The suggestion that poor Guyanese households should benefit from a US$5,000 pay-out from the oil proceeds, has merit and should be examined, says Trade Unionist and Political commentator, Lincoln Lewis.
Lewis in his weekly column, “Eye on Guyana” noted that the proposal by Professor Clive Thomas suggesting the pay-out money from oil should go directly to households or citizens, will not be realised by a Sovereign Wealth Fund.
This Sovereign Wealth Fund has now been dubbed the National Resources Fund (NRF).
He opined that “those who control it are the only ones” to directly benefit from it.
“Looking at the Consolidated Fund, which is the people’s money, it is controlled by a specific group who decides on and presides over benefit/disbursement, and in many instances, it matters not what the people desire or need. Management of the SWF is likely to see similar treatment.”
Zeroing on the Green Paper on Natural Resources placed in the National Assembly, last week, Lewis said that the document seeks to give control of the fund to politicians.
The Trade Unionist believes that the Bill before the House is not about protecting oil and oil wealth and getting it to the people; but rather, about a few having control and determining who must get what, when, where and how.
Lewis said that our politicians are “failing to take seriously,” the spirit and intent of the Constitution, they have sworn to uphold, as it relates to the governance of this country.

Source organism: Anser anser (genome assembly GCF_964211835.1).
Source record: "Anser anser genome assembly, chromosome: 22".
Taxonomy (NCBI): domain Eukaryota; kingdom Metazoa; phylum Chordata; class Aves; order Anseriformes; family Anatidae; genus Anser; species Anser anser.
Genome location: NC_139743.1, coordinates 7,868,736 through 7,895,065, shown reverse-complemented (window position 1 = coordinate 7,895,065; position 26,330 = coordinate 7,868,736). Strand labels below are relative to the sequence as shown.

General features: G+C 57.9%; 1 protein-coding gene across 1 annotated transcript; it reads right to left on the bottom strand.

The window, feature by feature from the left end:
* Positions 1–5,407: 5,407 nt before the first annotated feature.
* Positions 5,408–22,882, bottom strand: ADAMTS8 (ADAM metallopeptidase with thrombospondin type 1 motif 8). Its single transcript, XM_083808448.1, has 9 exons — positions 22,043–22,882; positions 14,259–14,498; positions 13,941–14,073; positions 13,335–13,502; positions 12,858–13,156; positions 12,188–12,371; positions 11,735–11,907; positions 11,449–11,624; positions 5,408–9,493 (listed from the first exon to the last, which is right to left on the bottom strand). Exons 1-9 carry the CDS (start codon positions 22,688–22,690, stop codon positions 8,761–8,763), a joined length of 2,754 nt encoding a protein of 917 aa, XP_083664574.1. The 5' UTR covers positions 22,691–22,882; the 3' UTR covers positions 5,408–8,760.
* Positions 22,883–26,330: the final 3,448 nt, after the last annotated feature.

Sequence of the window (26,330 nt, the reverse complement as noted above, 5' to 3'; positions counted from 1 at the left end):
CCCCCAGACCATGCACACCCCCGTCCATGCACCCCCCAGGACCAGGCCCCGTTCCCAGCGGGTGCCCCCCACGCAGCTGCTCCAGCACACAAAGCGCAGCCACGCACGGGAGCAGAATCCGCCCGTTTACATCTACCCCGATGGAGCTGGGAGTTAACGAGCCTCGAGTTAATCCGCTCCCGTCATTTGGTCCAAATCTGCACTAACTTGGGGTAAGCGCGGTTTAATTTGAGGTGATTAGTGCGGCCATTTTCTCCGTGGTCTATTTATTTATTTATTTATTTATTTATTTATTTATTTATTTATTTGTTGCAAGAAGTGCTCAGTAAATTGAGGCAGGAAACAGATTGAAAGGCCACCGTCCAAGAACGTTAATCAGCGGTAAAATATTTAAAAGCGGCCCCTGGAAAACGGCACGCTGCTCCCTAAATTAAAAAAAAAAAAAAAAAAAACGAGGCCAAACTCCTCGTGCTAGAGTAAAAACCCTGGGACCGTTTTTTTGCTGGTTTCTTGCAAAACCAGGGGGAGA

“Though the political system (Article 13) mandates inclusion in the management and decision-making processes of the State on matters impacting stakeholders’ well-being, the coalition sees it fitting to present a Bill that ascribes to the Minister of Finance and Leader of the Opposition, responsibility to make appointments for the management of our national resources.
To seek to abuse privileged positions to make laws where other stakeholders are excluded, ignores when such privilege is no longer held, you can be at the receiving end of the very abuse you inflicted on society,” He opined.
The only way for citizens to have direct benefit is through some disbursement plan, Lewis said.
The trade unionist said that what Thomas is speaking of is not new; noting that the concept of disbursements finds international appeal, including from USA billionaire George Soros, as a mechanism to ensure oil wealth is widely disbursed among the people, reducing income/wealth disparity, corruption and internal strife.
He said, “Residents of Alaska, USA, receive a yearly dividend from that state’s oil wealth. Studying how this and similar projects work could aid in developing an indigenous model built on best practices.”
Contrasting the model in neighbouring Venezuela, Lewis penned that despite the country recently marked a century as an oil-producing country – which has been accompanied by a plethora of laws to ensure its management of oil funds – the wealth has not filtered to the masses.
Lewis in conclusion, said that Guyana can learn numerous lessons and put systems in place to safeguard its sovereignty, protect its citizens, and ensure its resources are sustainably exploited for the benefit of all.
“Don’t shoot down Thomas’ idea without examining the motive behind his thinking, requesting clarity if the need arises, learning from others’ experiences, and seeking to avoid oil’s curse and pitfalls,” Lewis advised.
The suggestion that there should be pay-outs, has generated enormous debate within the last two weeks.
The Working Peoples’ Alliance (WPA), has supportted Thomas’ idea and has promised to get the government to walk this path.
The President claims to have not received a formal proposal by actors supporting this notion.
The Opposition Leader, Bharrat Jagdeo has also made known his party’s position. While he believes that people should benefit from the oil proceeds, he suggests that conditions be applied.